Cathy spotted it first.
Across the pond amid the branches of a tree was a spot of orange. I would have overlooked it, assuming it was just some leaf coloration. Cathy, however, assumes that everything is a critter until proven different, and she was right. With a gasp, she cried, “an iguana!” Sure enough, that orange speck almost 200 yards away was a huge male green iguana, resplendent with his orange-accented green and black body, large dewlap, fringed back and black and orange stripped tail, the equivalent of an iguana tuxedo.
As we continued to watch a colony of nesting woodstorks, cormorants and herons, we spotted one then two, then a dozen other iguanas, first the easy to spot males and then the smaller, less flamboyant females. As we continued around the boardwalk in this South Florida nature park, iguanas were a common theme and I burned through a lot of images on this new species.
Our excitement was quelled when a gentleman explained that, like the non-native Burmese pythons decimating wildlife in the Everglades, these invasive foreigners are not a good thing. He explained why they were mixed among the bird rookeries. “They are waiting for the birds to lay eggs and then they steal them,” he explained. That seemed strange for a species I thought of as a herbivore, but many herbivores take advantage of easy protein when they can get it.
After that conversation, it was a little harder to get excited about iguanas. I still found them exotic and beautiful and photographed them every chance I had. For us, despite being an invasive exotic animal that Florida wished would go back home, they were exciting and interesting.
This same scenario played out again and again as we got excited about seeing monk parakeets, mynas and swamp hens, only to find out each was an invasive exotic species that native Floridians love to hate.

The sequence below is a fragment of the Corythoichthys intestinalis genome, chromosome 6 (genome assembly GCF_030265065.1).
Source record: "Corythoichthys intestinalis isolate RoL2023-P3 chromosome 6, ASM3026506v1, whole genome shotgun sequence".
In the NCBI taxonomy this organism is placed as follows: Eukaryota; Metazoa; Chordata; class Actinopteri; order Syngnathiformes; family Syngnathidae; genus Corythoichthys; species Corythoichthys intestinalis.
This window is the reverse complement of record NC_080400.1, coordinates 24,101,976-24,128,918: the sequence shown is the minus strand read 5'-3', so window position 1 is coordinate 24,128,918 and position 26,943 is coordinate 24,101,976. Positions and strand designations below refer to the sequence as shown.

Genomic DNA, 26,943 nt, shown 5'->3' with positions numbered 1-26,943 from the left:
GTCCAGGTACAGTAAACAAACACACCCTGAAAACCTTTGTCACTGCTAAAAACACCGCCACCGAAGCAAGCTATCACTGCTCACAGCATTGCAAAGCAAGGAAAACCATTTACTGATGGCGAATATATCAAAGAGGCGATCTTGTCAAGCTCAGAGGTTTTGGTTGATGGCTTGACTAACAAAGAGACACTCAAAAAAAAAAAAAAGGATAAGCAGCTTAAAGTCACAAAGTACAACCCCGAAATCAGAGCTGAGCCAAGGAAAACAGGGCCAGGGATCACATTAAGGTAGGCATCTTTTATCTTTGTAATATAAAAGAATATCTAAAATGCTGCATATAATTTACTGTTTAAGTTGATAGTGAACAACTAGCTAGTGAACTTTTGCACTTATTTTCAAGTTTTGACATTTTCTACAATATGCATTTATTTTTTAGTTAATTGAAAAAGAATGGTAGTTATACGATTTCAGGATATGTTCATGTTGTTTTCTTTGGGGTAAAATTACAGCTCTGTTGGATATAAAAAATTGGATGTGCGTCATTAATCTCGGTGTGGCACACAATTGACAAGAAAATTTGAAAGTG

Therein lies the rub. While I am the first to rail on about the woes of invasive species at home, when I am out of my element, I don’t know a weed from a flower in most instances and I can appreciate life for just what it is. If I see a beautiful field of the weed leafy spurge, I have no desire to create a photograph that might leave the wrong impression about the damage this plant does. On the other hand, give me a misplaced iguana or swamp hen and I am giddy for encountering a new species without having to travel to another continent and I might just fill a camera card with images of it despite the ecological incongruity.
Another experience highlights this. At this same nature park, a very competent birder enthusiastically told us about encountering the elusive Eurasian collared dove, another non-native. Cathy and I looked at each other and grinned. The species escaped captivity in 1978 and has since spread across the country and is plentiful at our house and increasing all the time. But where he lives in Michigan, there are none and he was excited to see his first one despite its status as an exotic.
Sadly, many of invasive species we deal with were brought here intentionally, often as pets, and were released or escaped to the wild. While invasive species are never good for an area, sometimes they might provide enjoyment for someone uninitiated to their dark side. It’s a shame our bad behavior has made some otherwise cool species into outlaws.
Terry Thomas is a wildlife biologist and naturalist. “The Best of Nature,” a collection of more than 100 of Thomas’s best nature essays is now available. Pick up your copy at the Post Register or order one through his website, www.nature-track.com and follow him on Facebook, Nature-track.